Attempts have been made to broaden the angle of rear vision provided to the operator of an automotive vehicle. Some such attempts have included a plurality of laterally spaced flat mirrored surfaces which form an angle relative to each other and thus various angles relative to the operator of the vehicle so that a broader spectrum of rear vision is provided. Other attempts have been in the form of attachments to mirrors which have been devised such that a convex mirror may be removably attached to a conventional flat automotive mirror with the curvature of the convex mirror being such that the angle of rear viewing is greater than that provided by the flat mirror of the same size. Further, convex mirrors have been provided for adhesive attachment over conventional flat mirrors again to broaden the range of vision. In these instances, however, the driver is usually predominantly limited to use of the convex mirror as opposed to the flat mirror as the convex mirror overlies a significant portion of the flat mirror and as will be appreciated, convex mirrors do in fact distort vision to some degree leaving the operator of the vehicle with a predominantly distorted rear view.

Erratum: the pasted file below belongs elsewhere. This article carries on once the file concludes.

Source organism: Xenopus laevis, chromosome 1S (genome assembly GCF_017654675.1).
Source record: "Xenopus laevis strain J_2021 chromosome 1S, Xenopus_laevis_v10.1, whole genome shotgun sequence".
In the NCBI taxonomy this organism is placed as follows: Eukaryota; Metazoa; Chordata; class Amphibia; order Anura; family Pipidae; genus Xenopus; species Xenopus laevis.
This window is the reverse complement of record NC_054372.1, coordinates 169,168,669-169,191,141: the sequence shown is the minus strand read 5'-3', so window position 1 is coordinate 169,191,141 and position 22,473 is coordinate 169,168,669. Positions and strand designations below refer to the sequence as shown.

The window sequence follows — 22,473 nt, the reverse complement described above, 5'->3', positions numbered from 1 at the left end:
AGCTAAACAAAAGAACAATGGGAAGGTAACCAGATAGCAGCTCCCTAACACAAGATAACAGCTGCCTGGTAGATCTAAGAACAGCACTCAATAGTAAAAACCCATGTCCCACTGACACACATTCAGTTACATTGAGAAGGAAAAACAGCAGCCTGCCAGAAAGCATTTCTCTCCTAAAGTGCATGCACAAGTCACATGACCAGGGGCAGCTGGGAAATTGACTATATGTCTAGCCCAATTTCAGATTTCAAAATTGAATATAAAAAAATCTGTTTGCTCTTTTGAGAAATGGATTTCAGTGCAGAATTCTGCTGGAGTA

It is against this background of prior art that the present invention has been developed.
The rear view automotive mirror of the present invention has been uniquely designed in several embodiments to incorporate a pair of mirrored surfaces with one of the surfaces being flat and the other convex. The mirrored surfaces are interconnected such that the operator of an automotive vehicle can selectively use either or both of the mirrored surfaces for obtaining optimal rear vision.